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#136786 - 05/05/03 09:24 AM Swiss wiring?  
C-H  Offline
Member
Joined: Sep 2002
Posts: 1,497
Stockholm, Sweden
I'll seize the opportunity to ask what the Swiss wiring looks like today: If I've understood things correctly homes in Switzerland usually have 3-phase. Correct?

How about the sockets outlets: The Swiss sockets are only used in Switzerland: Used to be 10A. Has this changed? What are types 12, 13 and 23?

Denmark and Italy which also have their own socket outlets have been flooded with German plugs. Is this the case in Switzerland too?


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#136787 - 07/18/03 05:37 AM Re: Swiss wiring?  
pauluk  Offline
Member
Joined: Aug 2001
Posts: 7,520
Norfolk, England
Just looking back and reviving one or two threads. Do we have no takers on Swiss wiring?

It would be interesting to find out how similar/different the Swiss approach is compared to the rest of Europe.


#136788 - 07/18/03 06:18 AM Re: Swiss wiring?  
Texas_Ranger  Offline
Member
Joined: Dec 2001
Posts: 2,396
Vienna, Austria
As far as I know Swiss wiring has many similarities to Austrian wiring, like fused neutrals etc. Old color codes were really weird, I put them into the color codes thread, new color code is blue for neutral, yellow/green for ground and any color but blue and yellow/green for phases, usually red. Flexes follow international color coding. 10A receptacles are still standard. One weird thing: Cords longer than 5m are illegal, unless there's a means of rolling them up when not in use. Also applies to extension cords (have to be on a reel).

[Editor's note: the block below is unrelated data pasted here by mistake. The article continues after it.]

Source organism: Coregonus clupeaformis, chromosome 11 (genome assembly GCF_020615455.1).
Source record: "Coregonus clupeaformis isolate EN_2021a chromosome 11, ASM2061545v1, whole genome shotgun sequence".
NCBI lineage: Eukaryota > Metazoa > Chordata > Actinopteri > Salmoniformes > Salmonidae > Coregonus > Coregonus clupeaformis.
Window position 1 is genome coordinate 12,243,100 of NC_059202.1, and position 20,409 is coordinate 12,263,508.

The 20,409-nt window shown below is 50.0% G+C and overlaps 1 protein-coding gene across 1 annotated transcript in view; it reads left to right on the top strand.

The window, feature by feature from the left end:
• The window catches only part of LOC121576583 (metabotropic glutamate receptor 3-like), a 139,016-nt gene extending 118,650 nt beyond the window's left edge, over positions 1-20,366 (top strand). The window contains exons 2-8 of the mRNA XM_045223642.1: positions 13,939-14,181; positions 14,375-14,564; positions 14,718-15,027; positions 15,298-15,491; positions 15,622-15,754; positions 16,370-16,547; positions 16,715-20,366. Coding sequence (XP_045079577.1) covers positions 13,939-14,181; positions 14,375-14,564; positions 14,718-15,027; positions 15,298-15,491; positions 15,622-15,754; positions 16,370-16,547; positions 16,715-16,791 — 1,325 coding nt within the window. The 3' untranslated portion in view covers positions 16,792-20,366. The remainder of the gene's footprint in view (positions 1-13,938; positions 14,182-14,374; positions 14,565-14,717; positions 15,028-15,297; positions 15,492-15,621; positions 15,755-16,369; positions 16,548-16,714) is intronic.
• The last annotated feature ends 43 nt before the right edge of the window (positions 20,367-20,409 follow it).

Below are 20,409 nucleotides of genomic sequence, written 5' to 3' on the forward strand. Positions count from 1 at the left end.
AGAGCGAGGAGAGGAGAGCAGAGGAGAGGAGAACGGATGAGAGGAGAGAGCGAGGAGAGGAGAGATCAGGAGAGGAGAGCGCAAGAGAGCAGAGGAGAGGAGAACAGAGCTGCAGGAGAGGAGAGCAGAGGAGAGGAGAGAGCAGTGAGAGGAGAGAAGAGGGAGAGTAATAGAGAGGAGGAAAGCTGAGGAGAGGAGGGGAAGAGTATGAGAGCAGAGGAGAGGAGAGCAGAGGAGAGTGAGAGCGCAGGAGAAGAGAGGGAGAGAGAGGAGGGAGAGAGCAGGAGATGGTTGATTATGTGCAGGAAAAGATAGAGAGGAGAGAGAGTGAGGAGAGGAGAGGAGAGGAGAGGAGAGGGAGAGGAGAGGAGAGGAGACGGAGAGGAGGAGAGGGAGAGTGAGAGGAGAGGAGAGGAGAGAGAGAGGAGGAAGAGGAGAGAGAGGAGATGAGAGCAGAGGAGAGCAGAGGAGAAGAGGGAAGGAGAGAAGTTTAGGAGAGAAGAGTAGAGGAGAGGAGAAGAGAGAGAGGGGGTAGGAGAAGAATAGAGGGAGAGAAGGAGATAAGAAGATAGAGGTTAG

The Swiss do have a very nice institution, the "Starkstrominspektorat". If doubt some old wiring is still safe you can call these guys, they'll inspect the wiring and can force the owner to bring it up to code. Maybe they even perform regular inspections.
I think the Swiss are pretty strict on their codes, so German plugs wouldn't stay long. However, I haven't been to Switzerland for more than 10 years so I can't say much about the current situation first-hand.


#136789 - 07/19/03 03:45 AM Re: Swiss wiring?  
pauluk  Offline
Member
Joined: Aug 2001
Posts: 7,520
Norfolk, England
I checked back in the international color codes thread in the technical reference area and it looks as though we missed adding the details on Switzerland that you obtained. I'll have to get Scott to add them.

Quote

Current Swiss color coding:
Phases: all colors but blue and yellow-green
Neutral: Blue
Ground: Yellow-green.

Old colors:
Phases: all colors but yellow and yellow-red
Neutral: Yellow
Ground: Yellow-red

I got another, more detailed information on swiss color coding. Until about 1970 Phases red (R), green (S) and dark blue (T). N yellow. PE yellow-red until the 1950ies, later yellow-green.

Phase after fuse often red. Switched phase often blue or green. Got you the following colors to a light fixture: Green, yellow-green and yellow. 3way travelers often white.
In the ca. 90ies introduction of blue neutral, ban of blue phase. Yellow seems to have died out. Phases red, black and white, after fuse often black. Switched neutral whatever, for example green, travelers green as well.


All of your refernces seem to suggest the old neutral color was yellow, but we had the following entry for Swiss appliance cords (line, neutral, ground):
Quote
Switzerland: Red, Grey, Yellow or yellow/red.

It seems as though this entry might be rather suspect.